6. Real-time insurance transactions. Various states have indicated during the pandemic that certain activities will not be deemed unfair trade practices/methods of competition or otherwise in violation of existing state laws such as those governing policy cancellation and nonrenewal. These include (i) mid-term retroactive refunds and other premium adjustments; (ii) temporary termination of coverage; (iii) virtual and self-audits of premium; (iv) limited extensions of coverage in lieu of non-renewal or cancellation; and (v) mid-term coverage extensions (e.g., food delivery for commercial or charitable purposes). Beyond the pandemic, there are many uses for such accommodations, including on-demand, or episodic, insurance and products serving the gig economy. The availability of such real-time insurance products is especially important for small businesses, temporary workers, and the construction industry as the economy builds back. Such accommodations should also extend to real-time, live declinations by admitted insurers for purposes of state surplus lines diligent search requirements, which some states have sought to apply on a risk by risk basis for products widely known to be unavailable from admitted insurers.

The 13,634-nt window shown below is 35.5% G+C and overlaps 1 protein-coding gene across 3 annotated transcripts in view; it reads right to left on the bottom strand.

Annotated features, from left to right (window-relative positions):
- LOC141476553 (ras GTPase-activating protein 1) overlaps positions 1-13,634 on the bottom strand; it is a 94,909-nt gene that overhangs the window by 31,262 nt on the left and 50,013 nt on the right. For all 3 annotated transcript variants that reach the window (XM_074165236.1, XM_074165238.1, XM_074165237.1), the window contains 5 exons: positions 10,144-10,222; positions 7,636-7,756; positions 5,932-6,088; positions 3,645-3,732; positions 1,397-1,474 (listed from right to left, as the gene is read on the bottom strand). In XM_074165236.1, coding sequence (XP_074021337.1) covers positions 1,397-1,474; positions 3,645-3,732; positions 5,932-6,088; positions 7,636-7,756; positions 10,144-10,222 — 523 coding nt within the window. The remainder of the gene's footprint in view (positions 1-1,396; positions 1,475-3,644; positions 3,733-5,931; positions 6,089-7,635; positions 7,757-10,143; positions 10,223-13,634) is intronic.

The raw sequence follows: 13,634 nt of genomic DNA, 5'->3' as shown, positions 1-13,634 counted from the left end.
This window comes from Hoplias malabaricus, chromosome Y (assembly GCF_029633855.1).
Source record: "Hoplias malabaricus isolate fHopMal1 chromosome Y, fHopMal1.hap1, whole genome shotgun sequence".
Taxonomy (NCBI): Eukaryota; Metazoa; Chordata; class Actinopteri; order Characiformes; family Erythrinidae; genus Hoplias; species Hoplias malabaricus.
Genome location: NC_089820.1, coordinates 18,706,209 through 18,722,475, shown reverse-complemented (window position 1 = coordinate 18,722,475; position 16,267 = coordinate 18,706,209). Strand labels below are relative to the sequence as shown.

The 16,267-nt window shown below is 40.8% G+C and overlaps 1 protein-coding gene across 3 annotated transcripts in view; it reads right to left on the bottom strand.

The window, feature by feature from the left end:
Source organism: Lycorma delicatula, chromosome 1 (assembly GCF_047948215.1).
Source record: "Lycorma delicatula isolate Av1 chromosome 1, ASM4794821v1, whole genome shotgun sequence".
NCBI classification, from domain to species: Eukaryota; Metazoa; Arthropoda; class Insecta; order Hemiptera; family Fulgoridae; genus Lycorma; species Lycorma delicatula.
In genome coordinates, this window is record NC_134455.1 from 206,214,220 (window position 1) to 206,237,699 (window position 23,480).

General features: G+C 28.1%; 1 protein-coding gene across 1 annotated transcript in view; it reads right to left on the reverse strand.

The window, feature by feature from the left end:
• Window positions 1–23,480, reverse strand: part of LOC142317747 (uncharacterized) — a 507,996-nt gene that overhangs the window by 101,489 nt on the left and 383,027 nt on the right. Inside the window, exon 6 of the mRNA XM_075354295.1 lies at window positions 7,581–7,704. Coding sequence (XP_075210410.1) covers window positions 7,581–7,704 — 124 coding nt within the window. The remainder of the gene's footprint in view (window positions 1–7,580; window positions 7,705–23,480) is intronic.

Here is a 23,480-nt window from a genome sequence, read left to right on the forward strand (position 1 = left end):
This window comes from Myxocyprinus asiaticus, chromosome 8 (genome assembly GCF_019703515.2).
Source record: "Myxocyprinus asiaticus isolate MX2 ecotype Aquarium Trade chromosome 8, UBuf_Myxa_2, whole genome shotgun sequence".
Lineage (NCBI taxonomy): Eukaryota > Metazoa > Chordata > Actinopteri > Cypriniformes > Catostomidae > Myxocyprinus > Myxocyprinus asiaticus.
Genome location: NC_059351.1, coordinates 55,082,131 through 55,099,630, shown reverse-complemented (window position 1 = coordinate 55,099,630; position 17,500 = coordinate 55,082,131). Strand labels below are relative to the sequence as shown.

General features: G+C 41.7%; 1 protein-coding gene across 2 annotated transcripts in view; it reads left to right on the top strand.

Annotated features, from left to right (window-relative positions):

We believe the above accommodations are reasonable and intuitive. The past eight months have essentially served as a pilot program, or “sandbox”, in which these accommodations were tested in many states in one form or another, with no discernible effect on solvency regulation or consumer protection. We would of course appreciate any opportunity to discuss our comments and for other opportunities to collaborate with the NAIC Innovation Team. Thank you again for your consideration.